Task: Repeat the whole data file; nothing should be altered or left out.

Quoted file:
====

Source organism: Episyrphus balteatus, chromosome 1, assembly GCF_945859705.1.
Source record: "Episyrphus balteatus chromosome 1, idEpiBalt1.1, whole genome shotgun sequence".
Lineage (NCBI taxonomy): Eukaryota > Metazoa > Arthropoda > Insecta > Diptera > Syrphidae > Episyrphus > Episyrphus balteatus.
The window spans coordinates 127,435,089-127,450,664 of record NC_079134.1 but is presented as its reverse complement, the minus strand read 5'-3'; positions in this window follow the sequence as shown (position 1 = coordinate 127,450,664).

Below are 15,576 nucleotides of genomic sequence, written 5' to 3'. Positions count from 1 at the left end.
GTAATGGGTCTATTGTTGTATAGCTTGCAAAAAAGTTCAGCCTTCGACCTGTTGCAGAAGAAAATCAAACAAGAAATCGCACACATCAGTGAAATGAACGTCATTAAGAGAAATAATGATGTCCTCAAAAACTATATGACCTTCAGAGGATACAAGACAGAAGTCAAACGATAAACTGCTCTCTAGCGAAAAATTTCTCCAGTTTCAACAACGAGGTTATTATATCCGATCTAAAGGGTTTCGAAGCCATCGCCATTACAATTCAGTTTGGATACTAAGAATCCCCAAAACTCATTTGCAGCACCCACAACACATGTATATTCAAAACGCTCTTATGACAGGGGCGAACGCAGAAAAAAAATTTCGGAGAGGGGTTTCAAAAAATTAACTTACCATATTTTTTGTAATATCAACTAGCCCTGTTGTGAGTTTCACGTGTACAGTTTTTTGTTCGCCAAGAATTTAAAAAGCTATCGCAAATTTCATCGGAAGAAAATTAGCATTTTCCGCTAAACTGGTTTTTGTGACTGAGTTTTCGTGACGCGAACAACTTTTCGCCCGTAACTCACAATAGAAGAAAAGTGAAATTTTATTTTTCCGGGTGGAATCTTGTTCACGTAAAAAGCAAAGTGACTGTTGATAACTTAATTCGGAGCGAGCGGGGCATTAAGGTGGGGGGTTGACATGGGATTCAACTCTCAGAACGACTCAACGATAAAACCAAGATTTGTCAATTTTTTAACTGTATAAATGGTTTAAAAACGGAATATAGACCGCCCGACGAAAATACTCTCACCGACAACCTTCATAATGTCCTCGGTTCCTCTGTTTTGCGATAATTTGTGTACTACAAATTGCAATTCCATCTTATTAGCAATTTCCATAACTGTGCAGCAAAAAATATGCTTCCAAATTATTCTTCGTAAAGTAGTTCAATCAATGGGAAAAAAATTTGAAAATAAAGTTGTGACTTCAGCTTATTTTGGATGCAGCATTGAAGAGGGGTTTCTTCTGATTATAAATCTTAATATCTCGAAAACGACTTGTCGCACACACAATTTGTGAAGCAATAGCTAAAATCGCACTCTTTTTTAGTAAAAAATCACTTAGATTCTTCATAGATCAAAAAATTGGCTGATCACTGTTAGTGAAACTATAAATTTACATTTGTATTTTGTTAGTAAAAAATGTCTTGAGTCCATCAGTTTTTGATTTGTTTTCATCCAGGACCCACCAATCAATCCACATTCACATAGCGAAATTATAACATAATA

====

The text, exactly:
Source organism: Episyrphus balteatus, chromosome 1, assembly GCF_945859705.1.
Source record: "Episyrphus balteatus chromosome 1, idEpiBalt1.1, whole genome shotgun sequence".
Lineage (NCBI taxonomy): Eukaryota > Metazoa > Arthropoda > Insecta > Diptera > Syrphidae > Episyrphus > Episyrphus balteatus.
The window spans coordinates 127,435,089-127,450,664 of record NC_079134.1 but is presented as its reverse complement, the minus strand read 5'-3'; positions in this window follow the sequence as shown (position 1 = coordinate 127,450,664).

Below are 15,576 nucleotides of genomic sequence, written 5' to 3'. Positions count from 1 at the left end.
GTAATGGGTCTATTGTTGTATAGCTTGCAAAAAAGTTCAGCCTTCGACCTGTTGCAGAAGAAAATCAAACAAGAAATCGCACACATCAGTGAAATGAACGTCATTAAGAGAAATAATGATGTCCTCAAAAACTATATGACCTTCAGAGGATACAAGACAGAAGTCAAACGATAAACTGCTCTCTAGCGAAAAATTTCTCCAGTTTCAACAACGAGGTTATTATATCCGATCTAAAGGGTTTCGAAGCCATCGCCATTACAATTCAGTTTGGATACTAAGAATCCCCAAAACTCATTTGCAGCACCCACAACACATGTATATTCAAAACGCTCTTATGACAGGGGCGAACGCAGAAAAAAAATTTCGGAGAGGGGTTTCAAAAAATTAACTTACCATATTTTTTGTAATATCAACTAGCCCTGTTGTGAGTTTCACGTGTACAGTTTTTTGTTCGCCAAGAATTTAAAAAGCTATCGCAAATTTCATCGGAAGAAAATTAGCATTTTCCGCTAAACTGGTTTTTGTGACTGAGTTTTCGTGACGCGAACAACTTTTCGCCCGTAACTCACAATAGAAGAAAAGTGAAATTTTATTTTTCCGGGTGGAATCTTGTTCACGTAAAAAGCAAAGTGACTGTTGATAACTTAATTCGGAGCGAGCGGGGCATTAAGGTGGGGGGTTGACATGGGATTCAACTCTCAGAACGACTCAACGATAAAACCAAGATTTGTCAATTTTTTAACTGTATAAATGGTTTAAAAACGGAATATAGACCGCCCGACGAAAATACTCTCACCGACAACCTTCATAATGTCCTCGGTTCCTCTGTTTTGCGATAATTTGTGTACTACAAATTGCAATTCCATCTTATTAGCAATTTCCATAACTGTGCAGCAAAAAATATGCTTCCAAATTATTCTTCGTAAAGTAGTTCAATCAATGGGAAAAAAATTTGAAAATAAAGTTGTGACTTCAGCTTATTTTGGATGCAGCATTGAAGAGGGGTTTCTTCTGATTATAAATCTTAATATCTCGAAAACGACTTGTCGCACACACAATTTGTGAAGCAATAGCTAAAATCGCACTCTTTTTTAGTAAAAAATCACTTAGATTCTTCATAGATCAAAAAATTGGCTGATCACTGTTAGTGAAACTATAAATTTACATTTGTATTTTGTTAGTAAAAAATGTCTTGAGTCCATCAGTTTTTGATTTGTTTTCATCCAGGACCCACCAATCAATCCACATTCACATAGCGAAATTATAACATAATA